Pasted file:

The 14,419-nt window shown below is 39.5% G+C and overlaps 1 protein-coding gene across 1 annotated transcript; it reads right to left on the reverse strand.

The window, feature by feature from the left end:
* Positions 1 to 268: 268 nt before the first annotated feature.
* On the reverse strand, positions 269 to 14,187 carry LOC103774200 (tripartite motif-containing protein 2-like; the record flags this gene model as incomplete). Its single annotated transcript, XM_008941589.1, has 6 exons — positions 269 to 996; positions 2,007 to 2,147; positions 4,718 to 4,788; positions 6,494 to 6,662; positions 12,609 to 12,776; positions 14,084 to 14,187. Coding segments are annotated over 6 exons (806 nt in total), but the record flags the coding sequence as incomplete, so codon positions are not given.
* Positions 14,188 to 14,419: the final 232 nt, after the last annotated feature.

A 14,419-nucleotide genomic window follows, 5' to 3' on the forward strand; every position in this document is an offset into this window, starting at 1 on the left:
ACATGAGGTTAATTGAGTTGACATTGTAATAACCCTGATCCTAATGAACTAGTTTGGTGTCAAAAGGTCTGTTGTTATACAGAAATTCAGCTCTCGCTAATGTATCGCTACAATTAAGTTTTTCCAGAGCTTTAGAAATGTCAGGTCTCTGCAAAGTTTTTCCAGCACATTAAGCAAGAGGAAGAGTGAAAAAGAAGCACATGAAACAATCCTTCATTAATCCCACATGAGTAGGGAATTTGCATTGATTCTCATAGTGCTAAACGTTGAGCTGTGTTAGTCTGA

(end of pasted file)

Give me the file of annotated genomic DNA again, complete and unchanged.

The 14,419-nt window shown below is 39.5% G+C and overlaps 1 protein-coding gene across 1 annotated transcript; it reads right to left on the reverse strand.

The window, feature by feature from the left end:
* Positions 1 to 268: 268 nt before the first annotated feature.
* On the reverse strand, positions 269 to 14,187 carry LOC103774200 (tripartite motif-containing protein 2-like; the record flags this gene model as incomplete). Its single annotated transcript, XM_008941589.1, has 6 exons — positions 269 to 996; positions 2,007 to 2,147; positions 4,718 to 4,788; positions 6,494 to 6,662; positions 12,609 to 12,776; positions 14,084 to 14,187. Coding segments are annotated over 6 exons (806 nt in total), but the record flags the coding sequence as incomplete, so codon positions are not given.
* Positions 14,188 to 14,419: the final 232 nt, after the last annotated feature.

A 14,419-nucleotide genomic window follows, 5' to 3' on the forward strand; every position in this document is an offset into this window, starting at 1 on the left:
ACATGAGGTTAATTGAGTTGACATTGTAATAACCCTGATCCTAATGAACTAGTTTGGTGTCAAAAGGTCTGTTGTTATACAGAAATTCAGCTCTCGCTAATGTATCGCTACAATTAAGTTTTTCCAGAGCTTTAGAAATGTCAGGTCTCTGCAAAGTTTTTCCAGCACATTAAGCAAGAGGAAGAGTGAAAAAGAAGCACATGAAACAATCCTTCATTAATCCCACATGAGTAGGGAATTTGCATTGATTCTCATAGTGCTAAACGTTGAGCTGTGTTAGTCTGA